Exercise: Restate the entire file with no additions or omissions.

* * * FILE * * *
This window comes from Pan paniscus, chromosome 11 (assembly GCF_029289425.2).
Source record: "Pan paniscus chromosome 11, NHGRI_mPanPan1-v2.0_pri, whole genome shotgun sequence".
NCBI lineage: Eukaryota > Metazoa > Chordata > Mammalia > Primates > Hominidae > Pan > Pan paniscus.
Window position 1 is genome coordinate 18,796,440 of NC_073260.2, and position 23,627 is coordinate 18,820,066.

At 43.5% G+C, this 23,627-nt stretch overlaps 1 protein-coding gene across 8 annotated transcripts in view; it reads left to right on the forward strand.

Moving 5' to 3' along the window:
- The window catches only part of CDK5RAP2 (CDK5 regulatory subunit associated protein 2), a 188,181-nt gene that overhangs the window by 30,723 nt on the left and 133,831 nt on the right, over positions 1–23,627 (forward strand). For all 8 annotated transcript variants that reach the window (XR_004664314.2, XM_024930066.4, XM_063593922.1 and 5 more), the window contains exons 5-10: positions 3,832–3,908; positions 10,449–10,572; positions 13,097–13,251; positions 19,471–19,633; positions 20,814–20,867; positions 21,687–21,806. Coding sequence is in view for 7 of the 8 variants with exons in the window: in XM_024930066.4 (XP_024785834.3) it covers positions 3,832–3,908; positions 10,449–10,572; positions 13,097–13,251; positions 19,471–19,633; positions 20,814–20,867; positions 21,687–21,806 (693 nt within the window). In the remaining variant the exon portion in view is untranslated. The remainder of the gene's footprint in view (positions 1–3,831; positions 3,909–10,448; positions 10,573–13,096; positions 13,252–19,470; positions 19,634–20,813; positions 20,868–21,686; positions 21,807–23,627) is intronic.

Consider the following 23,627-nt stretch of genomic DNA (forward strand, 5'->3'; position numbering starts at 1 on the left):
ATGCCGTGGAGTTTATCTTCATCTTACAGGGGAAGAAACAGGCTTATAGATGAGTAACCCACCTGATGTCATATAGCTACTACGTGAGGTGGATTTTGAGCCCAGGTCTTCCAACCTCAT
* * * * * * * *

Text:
This window comes from Pan paniscus, chromosome 11 (assembly GCF_029289425.2).
Source record: "Pan paniscus chromosome 11, NHGRI_mPanPan1-v2.0_pri, whole genome shotgun sequence".
NCBI lineage: Eukaryota > Metazoa > Chordata > Mammalia > Primates > Hominidae > Pan > Pan paniscus.
Window position 1 is genome coordinate 18,796,440 of NC_073260.2, and position 23,627 is coordinate 18,820,066.

At 43.5% G+C, this 23,627-nt stretch overlaps 1 protein-coding gene across 8 annotated transcripts in view; it reads left to right on the forward strand.

Moving 5' to 3' along the window:
- The window catches only part of CDK5RAP2 (CDK5 regulatory subunit associated protein 2), a 188,181-nt gene that overhangs the window by 30,723 nt on the left and 133,831 nt on the right, over positions 1–23,627 (forward strand). For all 8 annotated transcript variants that reach the window (XR_004664314.2, XM_024930066.4, XM_063593922.1 and 5 more), the window contains exons 5-10: positions 3,832–3,908; positions 10,449–10,572; positions 13,097–13,251; positions 19,471–19,633; positions 20,814–20,867; positions 21,687–21,806. Coding sequence is in view for 7 of the 8 variants with exons in the window: in XM_024930066.4 (XP_024785834.3) it covers positions 3,832–3,908; positions 10,449–10,572; positions 13,097–13,251; positions 19,471–19,633; positions 20,814–20,867; positions 21,687–21,806 (693 nt within the window). In the remaining variant the exon portion in view is untranslated. The remainder of the gene's footprint in view (positions 1–3,831; positions 3,909–10,448; positions 10,573–13,096; positions 13,252–19,470; positions 19,634–20,813; positions 20,868–21,686; positions 21,807–23,627) is intronic.

Consider the following 23,627-nt stretch of genomic DNA (forward strand, 5'->3'; position numbering starts at 1 on the left):
ATGCCGTGGAGTTTATCTTCATCTTACAGGGGAAGAAACAGGCTTATAGATGAGTAACCCACCTGATGTCATATAGCTACTACGTGAGGTGGATTTTGAGCCCAGGTCTTCCAACCTCAT